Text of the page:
Help with home network?
December 18, 2010 10:51 AM   Subscribe

NetworkFilter: Total networking n00b needs help with home network. Snowflake!

I am a fairly computer/tech savvy person - build my own PCs, modded an xbox, dualbooted linux/windows for years, etc. My achilles heel in all of this is networking. I have very little knowledge on how to build and configure a home network.

Here is what I am trying to do. The following devices all need to be connected to the same network and have access to each other where noted.

PC, wireless, needs to be able to connect to xbox ftp
Two laptops, wireless
Original Xbox, wired, can act as ftp
Xbox 360, wired
Wii, wireless

The router I'm working with is a WRT120N.

posted by _DB_ to Computers & Internet (6 answers total) 1 user marked this as a favorite
Could you clarify which parts are confusing you?

Unless there's some constraint you haven't mentioned, it sounds like a straight hub/spoke architecture would work fine. The WRT-120n has both wireless and Ethernet support, so set it as the default gateway for everything and let it run a DHCP service. Use NAT/port forwarding as necessary to get inbound connections (e.g., for that FTP server).

Are you asking how you go about setting default gateways on an XBox? I'm afraid Google knows more than I do about that.
posted by d. z. wang at 11:01 AM on December 18, 2010

Response by poster: Right now I have everything connected but I have no access to the ftp. I have no idea what IP it is on; is there something really elementary that I am missing here? The extent of my networking knowledge is picking a wireless point and entering a password...
posted by _DB_ at 11:07 AM on December 18, 2010

Well if you don't know what ip address something has, you need to find out. Look at the xbox networking settings to see what ip address it has. You could also check the DHCP server logs but I think that might be too complicated.
posted by devnull at 11:09 AM on December 18, 2010

Probably most of what you're looking for is going to be on the router's configuration page. Not sure if you know what that is, but basically just go into your browser and type in (or maybe, among others) and poke around there.

You'll find all the stuff d.z. wang was talking about, as well as the local IP addresses for everything connected to that router, which will probably come into play.

You probably will need some login credentials, best thing to do there is to just google "default login for WRT120N" and you'll get some results.

Apologies if the above is way beneath you, just assuming you literally have no experience/knowledge.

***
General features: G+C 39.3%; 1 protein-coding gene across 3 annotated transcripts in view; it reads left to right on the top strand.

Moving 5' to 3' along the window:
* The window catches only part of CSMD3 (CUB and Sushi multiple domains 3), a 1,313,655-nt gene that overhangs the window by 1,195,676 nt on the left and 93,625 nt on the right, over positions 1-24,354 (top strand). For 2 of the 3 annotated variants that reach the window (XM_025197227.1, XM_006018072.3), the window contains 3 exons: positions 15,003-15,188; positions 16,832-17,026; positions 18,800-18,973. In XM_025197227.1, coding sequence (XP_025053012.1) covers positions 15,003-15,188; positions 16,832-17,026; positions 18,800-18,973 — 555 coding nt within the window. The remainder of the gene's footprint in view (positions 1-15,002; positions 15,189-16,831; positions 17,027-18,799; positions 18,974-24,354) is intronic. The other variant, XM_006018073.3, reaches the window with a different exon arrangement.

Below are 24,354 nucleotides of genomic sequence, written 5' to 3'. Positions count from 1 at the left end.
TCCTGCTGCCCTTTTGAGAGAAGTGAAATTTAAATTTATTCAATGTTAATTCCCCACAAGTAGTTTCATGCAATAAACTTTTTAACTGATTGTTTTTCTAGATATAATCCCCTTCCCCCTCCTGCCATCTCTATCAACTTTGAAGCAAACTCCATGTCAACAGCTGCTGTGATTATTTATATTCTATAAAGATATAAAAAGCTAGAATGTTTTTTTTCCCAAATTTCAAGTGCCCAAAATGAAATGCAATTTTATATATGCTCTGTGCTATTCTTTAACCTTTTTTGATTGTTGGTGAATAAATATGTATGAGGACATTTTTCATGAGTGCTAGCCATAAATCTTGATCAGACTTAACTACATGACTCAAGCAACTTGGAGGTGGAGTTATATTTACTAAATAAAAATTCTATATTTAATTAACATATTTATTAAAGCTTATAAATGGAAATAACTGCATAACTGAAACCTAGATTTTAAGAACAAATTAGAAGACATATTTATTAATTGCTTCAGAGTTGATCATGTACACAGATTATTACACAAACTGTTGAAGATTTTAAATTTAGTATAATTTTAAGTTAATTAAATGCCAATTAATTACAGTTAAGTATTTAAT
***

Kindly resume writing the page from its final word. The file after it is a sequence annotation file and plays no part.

posted by Patbon at 11:14 AM on December 18, 2010

Oh! Now I understand.

Here are some tools that will help you. They all have informative man pages and lots of Google hits.

If you can't find the FTP server's IP normally (e.g., by reading it off your xbox somehow), use nmap to scan your local network for things with open FTP ports. (nmap is fiendishly complicated, so you're probably better off looking for a tutorial than reading the man page. Note that nmap can guess what kind of thing is returning its queries, which might be useful if you have multiple FTP servers active.)

Use ping to demonstrate basic connectivity once you've found the IP address.

Then see if your FTP client has some kind of error log or verbose/debugging output that might shed some like on the problem.

Otherwise, If you read up on the FTP protocol, you might be able to mimic an FTP client by pointing telnet at the port and typing the client's side of the conversation manually. I haven't actually tried this myself, so no promises it'll work, but if it does, you'll be able to see every step of the exchange.

And, finally, if all else goes wrong, Wireshark is a graphical Ethernet/wireless packet analyzer that adds lots of preconfigured analyses and hand-holding. I prefer it over tcpdump, although you're welcome to go old-school if you like. You can use this to troubleshoot just about anything on the network, but it requires some deep knowledge. I don't know enough to recommend a good tutorial; try asking on the forums for your distribution.

By the way, if you're comfortable modding xboxes and dual-booting Linux, you might look into DD-WRT. Your router is currently unlisted---it might be fun to try it out and contribute the entry.
posted by d. z. wang at 11:43 AM on December 18, 2010

I didnt know the xbox supported ftp. I thought it used windows file services/SMB. I assuming youre running a custom firmware. If not that may explain why you are unable to find it.

I have no idea what IP it is on;

Ask your xbox. It should have a network configuration screen. It will report its IP, assuming it is on the network properly. Your router may also list this information under its DHCP or "connected devices" section, but it may be difficult to know which device is which. When troubleshooting I would disconnect all devices except the PC and the xbox and reboot the router for ease of troubleshooting. Now the only devices in your dhcp list should be the PC or the xbox. You can get your PCs IP address easily from the GUI or by typing in ipconfig.

Now that you have the xbox's IP, you just need to type it plus the word ftp into your PC, e.g. "ftp". That should connect you. For ease of use you can use a free GUI-based FTP client like Filezilla. Server would be IP address, e.g. and port would be 21.

If you can't connect still I would suspect your xbox is really serving ftp or the service isnt running. If your xbox is running SMB instead of FTP then you can browse your local lan by going into Computer and clicking on the network icon.
posted by damn dirty ape at 12:41 PM on December 18, 2010

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